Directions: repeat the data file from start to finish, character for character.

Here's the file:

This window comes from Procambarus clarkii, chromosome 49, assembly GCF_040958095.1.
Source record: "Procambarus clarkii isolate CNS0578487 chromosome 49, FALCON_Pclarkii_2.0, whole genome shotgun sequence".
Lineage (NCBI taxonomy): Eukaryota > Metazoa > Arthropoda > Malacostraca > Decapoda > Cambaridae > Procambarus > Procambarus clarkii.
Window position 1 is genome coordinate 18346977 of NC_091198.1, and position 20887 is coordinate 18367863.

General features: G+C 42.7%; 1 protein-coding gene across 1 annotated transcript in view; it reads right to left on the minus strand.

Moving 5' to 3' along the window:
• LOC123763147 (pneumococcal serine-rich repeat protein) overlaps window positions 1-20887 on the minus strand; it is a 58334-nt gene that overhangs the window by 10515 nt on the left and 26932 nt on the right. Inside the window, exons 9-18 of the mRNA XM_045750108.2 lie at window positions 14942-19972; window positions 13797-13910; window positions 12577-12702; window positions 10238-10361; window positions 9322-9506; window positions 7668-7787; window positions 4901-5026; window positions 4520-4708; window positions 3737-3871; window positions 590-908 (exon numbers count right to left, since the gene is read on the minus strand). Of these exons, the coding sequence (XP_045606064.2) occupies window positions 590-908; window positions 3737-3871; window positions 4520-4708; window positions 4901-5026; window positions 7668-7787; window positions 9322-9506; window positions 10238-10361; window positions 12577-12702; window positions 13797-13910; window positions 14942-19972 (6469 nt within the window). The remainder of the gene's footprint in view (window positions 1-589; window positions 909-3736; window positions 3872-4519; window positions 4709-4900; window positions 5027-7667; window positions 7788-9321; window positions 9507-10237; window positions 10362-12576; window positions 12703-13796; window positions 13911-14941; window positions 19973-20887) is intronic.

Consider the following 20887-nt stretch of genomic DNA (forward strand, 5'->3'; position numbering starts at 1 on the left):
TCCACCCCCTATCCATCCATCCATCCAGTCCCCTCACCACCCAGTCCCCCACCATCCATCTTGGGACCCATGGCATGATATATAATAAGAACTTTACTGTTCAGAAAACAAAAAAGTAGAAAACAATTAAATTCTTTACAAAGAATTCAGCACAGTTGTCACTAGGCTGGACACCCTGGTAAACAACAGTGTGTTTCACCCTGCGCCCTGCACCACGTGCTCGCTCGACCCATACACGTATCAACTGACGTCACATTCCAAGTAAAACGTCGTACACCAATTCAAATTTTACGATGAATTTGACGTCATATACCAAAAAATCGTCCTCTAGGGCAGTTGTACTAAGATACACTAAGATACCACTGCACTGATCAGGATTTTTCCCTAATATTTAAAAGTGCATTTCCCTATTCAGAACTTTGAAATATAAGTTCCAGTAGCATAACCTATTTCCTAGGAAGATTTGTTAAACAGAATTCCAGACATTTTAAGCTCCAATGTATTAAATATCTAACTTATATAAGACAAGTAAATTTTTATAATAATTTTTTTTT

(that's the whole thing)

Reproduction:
This window comes from Procambarus clarkii, chromosome 49, assembly GCF_040958095.1.
Source record: "Procambarus clarkii isolate CNS0578487 chromosome 49, FALCON_Pclarkii_2.0, whole genome shotgun sequence".
Lineage (NCBI taxonomy): Eukaryota > Metazoa > Arthropoda > Malacostraca > Decapoda > Cambaridae > Procambarus > Procambarus clarkii.
Window position 1 is genome coordinate 18346977 of NC_091198.1, and position 20887 is coordinate 18367863.

General features: G+C 42.7%; 1 protein-coding gene across 1 annotated transcript in view; it reads right to left on the minus strand.

Moving 5' to 3' along the window:
• LOC123763147 (pneumococcal serine-rich repeat protein) overlaps window positions 1-20887 on the minus strand; it is a 58334-nt gene that overhangs the window by 10515 nt on the left and 26932 nt on the right. Inside the window, exons 9-18 of the mRNA XM_045750108.2 lie at window positions 14942-19972; window positions 13797-13910; window positions 12577-12702; window positions 10238-10361; window positions 9322-9506; window positions 7668-7787; window positions 4901-5026; window positions 4520-4708; window positions 3737-3871; window positions 590-908 (exon numbers count right to left, since the gene is read on the minus strand). Of these exons, the coding sequence (XP_045606064.2) occupies window positions 590-908; window positions 3737-3871; window positions 4520-4708; window positions 4901-5026; window positions 7668-7787; window positions 9322-9506; window positions 10238-10361; window positions 12577-12702; window positions 13797-13910; window positions 14942-19972 (6469 nt within the window). The remainder of the gene's footprint in view (window positions 1-589; window positions 909-3736; window positions 3872-4519; window positions 4709-4900; window positions 5027-7667; window positions 7788-9321; window positions 9507-10237; window positions 10362-12576; window positions 12703-13796; window positions 13911-14941; window positions 19973-20887) is intronic.

Consider the following 20887-nt stretch of genomic DNA (forward strand, 5'->3'; position numbering starts at 1 on the left):
TCCACCCCCTATCCATCCATCCATCCAGTCCCCTCACCACCCAGTCCCCCACCATCCATCTTGGGACCCATGGCATGATATATAATAAGAACTTTACTGTTCAGAAAACAAAAAAGTAGAAAACAATTAAATTCTTTACAAAGAATTCAGCACAGTTGTCACTAGGCTGGACACCCTGGTAAACAACAGTGTGTTTCACCCTGCGCCCTGCACCACGTGCTCGCTCGACCCATACACGTATCAACTGACGTCACATTCCAAGTAAAACGTCGTACACCAATTCAAATTTTACGATGAATTTGACGTCATATACCAAAAAATCGTCCTCTAGGGCAGTTGTACTAAGATACACTAAGATACCACTGCACTGATCAGGATTTTTCCCTAATATTTAAAAGTGCATTTCCCTATTCAGAACTTTGAAATATAAGTTCCAGTAGCATAACCTATTTCCTAGGAAGATTTGTTAAACAGAATTCCAGACATTTTAAGCTCCAATGTATTAAATATCTAACTTATATAAGACAAGTAAATTTTTATAATAATTTTTTTTT